After moving everything into my Brooklyn apartment, I’m still between settling in and feeling like I’m only visiting. Some new routines have formed, others are developing; I’ve found an instant comfort — in the voices of strangers on the street, in the barren trees, in the sound of the train going by. Parts of me are fully here and present, others are still elsewhere, presumably making their way up the east coast.
Now that I’m here, I feel like I’m re-orienting — not to my surroundings, which are somehow familiar, but to myself, which is somehow foreign. Now that I’m in a place that feels so right, who am I as a person? I think my sense of self — who I am and where I’m going — has been the biggest casualty of the last 9 years.
I keep coming back to one theme: acting outside my “normal”; doing things I’ve been uncomfortable doing — things I often avoid because of that fact. I feel like I’ve wasted a lot of time over the last few years, without a clear direction or personal purpose I could really put my finger on. Much of life has felt like merely staying the course, even as the will to “suck all the marrow out of life” remained tucked away in a dusty old box in my mind’s basement.
I’m unpacking that box now. I pull out an old notebook — words from when I was 17 years old, learning and striving for something self-evident, without all the pressures of a modern life, cut off from your history and community, expected to make it in the world all on your own.
Our world can be a lonely place, from the car-dominated suburbs where I grew up, to my adult home in the deep South, where neighbors are afraid of speaking truthfully for fear of their gun-toting neighbors.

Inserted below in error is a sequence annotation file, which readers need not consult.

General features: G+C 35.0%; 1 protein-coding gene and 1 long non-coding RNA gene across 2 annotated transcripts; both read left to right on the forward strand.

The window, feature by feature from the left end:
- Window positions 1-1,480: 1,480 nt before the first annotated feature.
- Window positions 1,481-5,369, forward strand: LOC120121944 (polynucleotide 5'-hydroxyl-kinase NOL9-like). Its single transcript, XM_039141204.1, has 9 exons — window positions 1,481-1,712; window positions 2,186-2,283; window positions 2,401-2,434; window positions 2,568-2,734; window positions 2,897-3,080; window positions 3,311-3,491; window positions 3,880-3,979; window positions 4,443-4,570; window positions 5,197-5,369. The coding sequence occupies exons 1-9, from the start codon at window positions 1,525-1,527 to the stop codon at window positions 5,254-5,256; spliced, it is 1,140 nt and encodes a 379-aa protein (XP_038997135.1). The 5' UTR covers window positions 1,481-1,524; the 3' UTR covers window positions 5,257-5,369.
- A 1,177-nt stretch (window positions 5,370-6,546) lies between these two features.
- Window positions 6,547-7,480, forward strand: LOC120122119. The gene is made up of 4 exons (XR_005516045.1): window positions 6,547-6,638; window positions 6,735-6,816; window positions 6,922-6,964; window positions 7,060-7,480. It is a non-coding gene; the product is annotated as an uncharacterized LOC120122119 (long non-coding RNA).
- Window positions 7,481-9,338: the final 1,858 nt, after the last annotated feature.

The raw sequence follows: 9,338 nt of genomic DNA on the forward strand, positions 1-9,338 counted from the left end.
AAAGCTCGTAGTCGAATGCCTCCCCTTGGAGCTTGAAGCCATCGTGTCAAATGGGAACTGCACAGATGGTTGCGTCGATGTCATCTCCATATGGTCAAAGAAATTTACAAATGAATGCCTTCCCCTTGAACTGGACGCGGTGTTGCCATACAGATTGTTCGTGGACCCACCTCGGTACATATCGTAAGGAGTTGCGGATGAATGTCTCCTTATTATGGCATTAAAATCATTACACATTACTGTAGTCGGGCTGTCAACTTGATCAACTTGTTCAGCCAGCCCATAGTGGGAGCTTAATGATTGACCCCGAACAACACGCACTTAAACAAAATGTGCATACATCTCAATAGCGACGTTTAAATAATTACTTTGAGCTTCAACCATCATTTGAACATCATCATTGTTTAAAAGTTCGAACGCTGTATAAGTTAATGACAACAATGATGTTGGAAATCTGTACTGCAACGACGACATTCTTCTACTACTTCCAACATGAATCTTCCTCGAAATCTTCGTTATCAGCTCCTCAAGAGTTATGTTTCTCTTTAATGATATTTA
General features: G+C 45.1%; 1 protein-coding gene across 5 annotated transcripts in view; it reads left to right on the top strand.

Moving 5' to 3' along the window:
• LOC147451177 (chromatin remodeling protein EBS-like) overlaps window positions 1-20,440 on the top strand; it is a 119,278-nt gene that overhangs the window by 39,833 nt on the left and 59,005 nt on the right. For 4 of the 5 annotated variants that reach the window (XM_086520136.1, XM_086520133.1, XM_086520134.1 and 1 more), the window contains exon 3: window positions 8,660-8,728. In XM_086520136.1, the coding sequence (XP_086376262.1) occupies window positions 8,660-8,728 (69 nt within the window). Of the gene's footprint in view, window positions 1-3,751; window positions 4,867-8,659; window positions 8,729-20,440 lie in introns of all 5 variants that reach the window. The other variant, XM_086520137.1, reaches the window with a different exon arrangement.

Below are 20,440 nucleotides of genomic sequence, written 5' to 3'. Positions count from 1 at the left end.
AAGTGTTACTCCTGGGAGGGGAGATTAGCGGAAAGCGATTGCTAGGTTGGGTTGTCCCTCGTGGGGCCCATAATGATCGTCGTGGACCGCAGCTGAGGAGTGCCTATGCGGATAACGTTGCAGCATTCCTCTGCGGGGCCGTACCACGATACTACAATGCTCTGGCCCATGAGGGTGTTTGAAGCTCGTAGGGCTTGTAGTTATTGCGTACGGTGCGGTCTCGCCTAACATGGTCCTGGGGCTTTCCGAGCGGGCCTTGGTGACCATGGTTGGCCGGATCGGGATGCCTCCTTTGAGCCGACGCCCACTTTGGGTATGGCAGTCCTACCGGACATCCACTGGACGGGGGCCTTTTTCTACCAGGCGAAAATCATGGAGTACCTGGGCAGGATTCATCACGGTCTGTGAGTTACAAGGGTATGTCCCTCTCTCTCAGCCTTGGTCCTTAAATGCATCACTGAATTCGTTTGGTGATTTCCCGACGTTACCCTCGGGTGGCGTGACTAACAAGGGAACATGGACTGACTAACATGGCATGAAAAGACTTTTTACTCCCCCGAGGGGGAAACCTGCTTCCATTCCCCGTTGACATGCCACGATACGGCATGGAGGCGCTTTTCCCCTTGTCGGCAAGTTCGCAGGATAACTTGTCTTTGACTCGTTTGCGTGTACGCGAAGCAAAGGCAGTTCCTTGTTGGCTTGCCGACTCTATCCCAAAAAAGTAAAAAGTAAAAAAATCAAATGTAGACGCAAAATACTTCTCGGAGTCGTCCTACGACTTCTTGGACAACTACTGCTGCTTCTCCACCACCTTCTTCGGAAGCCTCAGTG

The city, finally, isn’t lonely. There is energy and humanity all around, often willing to engage if you’re ready to. I’ve never lived somewhere I felt I could be a human until I got here, and I don’t plan to waste the chance.
One thing that’s caught me by surprise over the years has been how my business, started for enjoyment and continued for freedom, eventually turned into staying the course. Eventually duties come with any serious enough activity, and so they’ve arrived with this endeavor. I’m not averse to duty, but I always need to understand how it squares with a duty to myself — the contents of those old boxes in my mental basement, that I carry around no matter where I go.
I recently watched a video about not making New Year’s resolutions, but thinking in terms of a theme, and seasons of life. My current season is one of wanting to stretch myself creatively and socially, and I’m finally in the physical place to do that. But I still need to get there mentally — and that partly means rethinking, or redoing, how I do business. Or rather this venture.
In my mental office, hauled around for 7 years of building this product, I have boxes filled with every request ever asked for me. Every bit of information on how this thing could be useful to someone, and every time I’ve said “yes.”
I need to start chucking those boxes.
Ultimately, I need to start delegating, and giving these ideas away so that someone else might run with them, and the world can still benefit. I have no need to hoard them. They stack toward my ceiling. Their weight is too much to carry on my own; they take up too much space for a single moving truck.
In the future I see now, I’ve abandoned my old ideas of “growing a business.” At this point, I don’t want to utter the word “business” when I wake up. I’m eschewing my personal label as an “entrepreneur” — that’s not what I want to be. I want to liberate myself from this dull pursuit of more money. I have my basic needs met, and it’s enough. Any growth that comes will be nothing but a bonus — but I’m no longer focused on it as my main pursuit.
With this thought, answers come effortlessly. A focus. An idea of what’s actually important, for myself and this venture. I’m ready for it, and open to whatever discoveries might come from a mental downsizing to match the physical one I made when moving here.
I can’t put it all into words yet, but I know it’ll bring together these parts of me longing for life, for freedom, for connection — without effort or force. That’s what feels right.